To many of my fellow Americans, Jordan is a famous former basketball player or maybe a famous river in the Holy Land. To travelers, Jordan is a country that deserves to be better-known for its natural and cultural treasures. It may now also be a nation at risk.
I refer, of course, to the anti-government protests that have roiled countries in the Muslim world - countries as diverse as Tunisia, Egypt, Yemen, Bahrain and Libya. Media reports say reform-minded demonstrators took to the streets today in the Jordanian capital city Amman to demand, among other things, a constitutional monarchy with King Abdullah II as its titular head in place of the present near-absolute monarchy. The demonstrators - who count among their number the disciplined Islamists of the Muslim Brotherhood - are also protesting rising prices, the profound gap between rich and poor and Jordan's reputation for corruption.
So far, the protests have been largely nonviolent, excepting street clashes that injured eight protestors last month. Crowds running in the low thousands have not rivaled in size the massive demonstrations in Cairo's now world-famous Tahrir Square. With discontent rising, and protestors not satisfied with the King's appointment of a new prime minister, that could change.
One can only hope that Jordan is able to manage peaceful, equitable change.
It is an often-beautiful country, rich in Roman, Jewish, British and, of course, Arab history and antiquities. It is also rich in rugged landscapes, some with scriptural associations: the supremely salty Sea of Galilee, the gorgeous Wadi Rum (where much of "Lawrence of Arabia'' was filmed), the beautiful pre-Roman, rose-red lost city of Petra, and the River Jordan itself, smaller and more sluggish than I'd imagined. Also different than what I'd imagined are the country's Palestinian refugee camps; with their two- and three-story concrete buildings topped with protruding rebar, they look like established towns. Everywhere outside the cities are rocks, ravines and lonely country roads. Who, I wondered, during a late-night highway stop in the desert, is the Jordanian Hank Williams? Who captures the loneliness and vastness of this place?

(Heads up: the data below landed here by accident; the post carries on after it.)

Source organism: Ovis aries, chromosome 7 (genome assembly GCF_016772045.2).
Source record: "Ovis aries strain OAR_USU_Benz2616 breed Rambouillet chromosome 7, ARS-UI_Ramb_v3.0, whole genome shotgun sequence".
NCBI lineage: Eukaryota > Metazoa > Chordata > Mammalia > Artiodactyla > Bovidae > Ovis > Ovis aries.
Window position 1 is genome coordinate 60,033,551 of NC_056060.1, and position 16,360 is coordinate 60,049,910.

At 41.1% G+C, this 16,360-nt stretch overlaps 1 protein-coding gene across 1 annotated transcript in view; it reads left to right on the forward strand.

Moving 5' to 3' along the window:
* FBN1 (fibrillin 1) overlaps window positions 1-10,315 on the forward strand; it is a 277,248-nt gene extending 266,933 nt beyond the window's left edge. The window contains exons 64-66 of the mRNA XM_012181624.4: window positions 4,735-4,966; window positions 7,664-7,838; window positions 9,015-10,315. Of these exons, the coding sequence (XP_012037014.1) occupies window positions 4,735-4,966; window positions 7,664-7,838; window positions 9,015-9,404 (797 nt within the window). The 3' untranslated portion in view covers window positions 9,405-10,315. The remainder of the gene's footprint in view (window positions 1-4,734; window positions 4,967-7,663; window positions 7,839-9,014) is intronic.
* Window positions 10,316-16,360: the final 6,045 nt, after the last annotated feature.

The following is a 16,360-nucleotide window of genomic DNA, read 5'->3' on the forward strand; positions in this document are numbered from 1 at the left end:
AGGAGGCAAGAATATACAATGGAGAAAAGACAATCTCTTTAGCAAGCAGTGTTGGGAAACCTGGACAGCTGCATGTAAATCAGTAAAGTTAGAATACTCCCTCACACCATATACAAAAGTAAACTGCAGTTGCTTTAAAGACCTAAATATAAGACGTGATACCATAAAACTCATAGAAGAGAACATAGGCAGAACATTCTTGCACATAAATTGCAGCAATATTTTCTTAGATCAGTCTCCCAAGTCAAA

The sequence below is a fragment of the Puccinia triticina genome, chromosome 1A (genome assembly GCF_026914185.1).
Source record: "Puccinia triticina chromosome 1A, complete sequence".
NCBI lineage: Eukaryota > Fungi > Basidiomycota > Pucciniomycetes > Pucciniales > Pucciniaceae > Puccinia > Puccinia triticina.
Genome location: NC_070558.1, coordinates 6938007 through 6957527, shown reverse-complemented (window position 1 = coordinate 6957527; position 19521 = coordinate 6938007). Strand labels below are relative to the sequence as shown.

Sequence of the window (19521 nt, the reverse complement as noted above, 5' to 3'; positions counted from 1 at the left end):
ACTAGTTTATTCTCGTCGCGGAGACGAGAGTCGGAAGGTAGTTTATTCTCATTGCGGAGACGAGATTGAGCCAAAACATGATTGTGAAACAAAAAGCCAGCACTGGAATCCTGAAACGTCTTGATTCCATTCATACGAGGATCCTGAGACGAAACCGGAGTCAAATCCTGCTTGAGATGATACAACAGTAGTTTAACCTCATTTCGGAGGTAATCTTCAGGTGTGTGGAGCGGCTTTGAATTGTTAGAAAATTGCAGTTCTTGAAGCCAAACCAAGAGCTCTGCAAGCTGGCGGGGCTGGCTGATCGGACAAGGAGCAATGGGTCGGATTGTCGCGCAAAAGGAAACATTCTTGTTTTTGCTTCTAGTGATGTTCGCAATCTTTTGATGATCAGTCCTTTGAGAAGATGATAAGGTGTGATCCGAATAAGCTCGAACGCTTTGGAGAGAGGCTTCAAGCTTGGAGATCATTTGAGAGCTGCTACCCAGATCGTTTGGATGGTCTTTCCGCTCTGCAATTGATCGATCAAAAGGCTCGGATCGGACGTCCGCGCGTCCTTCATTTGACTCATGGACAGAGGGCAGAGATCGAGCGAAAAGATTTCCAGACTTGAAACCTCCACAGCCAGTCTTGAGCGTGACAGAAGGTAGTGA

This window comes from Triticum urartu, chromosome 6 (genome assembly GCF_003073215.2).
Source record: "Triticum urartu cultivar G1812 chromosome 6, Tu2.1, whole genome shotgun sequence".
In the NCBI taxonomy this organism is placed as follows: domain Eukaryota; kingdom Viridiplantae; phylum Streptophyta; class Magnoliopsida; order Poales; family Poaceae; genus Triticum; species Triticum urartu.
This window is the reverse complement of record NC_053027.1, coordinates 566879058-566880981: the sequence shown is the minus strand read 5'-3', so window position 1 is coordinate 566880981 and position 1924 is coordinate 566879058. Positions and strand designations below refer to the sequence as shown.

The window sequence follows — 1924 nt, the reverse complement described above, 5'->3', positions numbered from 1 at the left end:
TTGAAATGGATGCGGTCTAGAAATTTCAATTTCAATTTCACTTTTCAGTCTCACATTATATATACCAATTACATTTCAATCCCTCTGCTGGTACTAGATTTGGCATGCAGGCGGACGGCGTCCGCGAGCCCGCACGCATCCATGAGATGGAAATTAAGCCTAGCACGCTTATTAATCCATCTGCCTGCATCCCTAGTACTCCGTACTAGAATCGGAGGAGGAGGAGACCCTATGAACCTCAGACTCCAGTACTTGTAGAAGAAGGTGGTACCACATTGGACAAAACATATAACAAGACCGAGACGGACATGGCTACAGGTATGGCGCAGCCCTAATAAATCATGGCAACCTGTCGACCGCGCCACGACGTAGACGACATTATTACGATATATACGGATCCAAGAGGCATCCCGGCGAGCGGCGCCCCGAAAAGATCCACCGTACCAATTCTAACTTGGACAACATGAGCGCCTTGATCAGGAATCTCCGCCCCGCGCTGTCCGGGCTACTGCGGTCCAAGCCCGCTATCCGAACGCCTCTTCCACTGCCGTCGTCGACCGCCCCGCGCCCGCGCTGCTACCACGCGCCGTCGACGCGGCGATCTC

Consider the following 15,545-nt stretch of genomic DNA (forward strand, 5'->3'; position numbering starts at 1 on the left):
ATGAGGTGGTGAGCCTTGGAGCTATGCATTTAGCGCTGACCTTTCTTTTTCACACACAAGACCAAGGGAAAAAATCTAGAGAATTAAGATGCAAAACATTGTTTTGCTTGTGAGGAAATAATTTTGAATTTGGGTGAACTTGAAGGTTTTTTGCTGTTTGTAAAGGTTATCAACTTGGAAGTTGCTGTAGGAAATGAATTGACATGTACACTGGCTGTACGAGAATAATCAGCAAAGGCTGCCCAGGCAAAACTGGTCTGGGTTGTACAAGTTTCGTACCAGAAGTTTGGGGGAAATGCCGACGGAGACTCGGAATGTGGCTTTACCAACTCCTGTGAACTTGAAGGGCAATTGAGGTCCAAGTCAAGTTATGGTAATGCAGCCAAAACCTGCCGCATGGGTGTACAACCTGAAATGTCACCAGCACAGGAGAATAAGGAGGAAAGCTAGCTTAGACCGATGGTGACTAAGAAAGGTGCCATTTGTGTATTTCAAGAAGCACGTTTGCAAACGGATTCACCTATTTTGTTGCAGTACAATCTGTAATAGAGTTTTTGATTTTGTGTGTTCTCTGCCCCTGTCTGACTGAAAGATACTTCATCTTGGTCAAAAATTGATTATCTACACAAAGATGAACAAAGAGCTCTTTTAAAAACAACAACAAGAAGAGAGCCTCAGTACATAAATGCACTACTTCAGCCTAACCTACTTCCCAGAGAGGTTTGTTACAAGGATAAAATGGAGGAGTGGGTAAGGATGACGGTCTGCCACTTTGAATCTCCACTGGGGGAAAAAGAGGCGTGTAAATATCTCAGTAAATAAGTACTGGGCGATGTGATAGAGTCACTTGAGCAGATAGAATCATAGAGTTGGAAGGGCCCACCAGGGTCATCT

When I visited, in January 2002, there were few Westerners in sight. At a carefully preserved old Crusader fort, a representative of the Jordanian Tourist Board went up to a touring American couple and thanked them for coming; the attacks of Sept. 11, 2001, were the unspoken subtext.
Only once did I engage in a conversation about Sept. 11; this at a dinner with well-educated, well-spoken Jordanian business executives at an Amman hotel. After a good meal of lamb kebob, hummous, rice and cardamom-tinged coffee, several of my fellow diners allowed the attacks were a terrible thing - and wondered why the Israeli intellience agency Mossad attacked New York and Washington and how they got word to all the Jews who worked at the World Trade Center not to go to work that day. There was no convincing them that did not happen, that Arabs chiefly from Saudi Arabia carried out the attacks.
That's what happens where there is no free press, no unbiased reporting, little public debate or political give and take - and where not enough travelers bring news and beliefs from the wider world. Establishing free media would be a good start for the reformers - which will hopefully include the intelligent, seemingly decent King Abdullah II. Nonviolence and respect for diversity are other things to hope for. If they become everyday realities, maybe more travelers will come to know Jordan.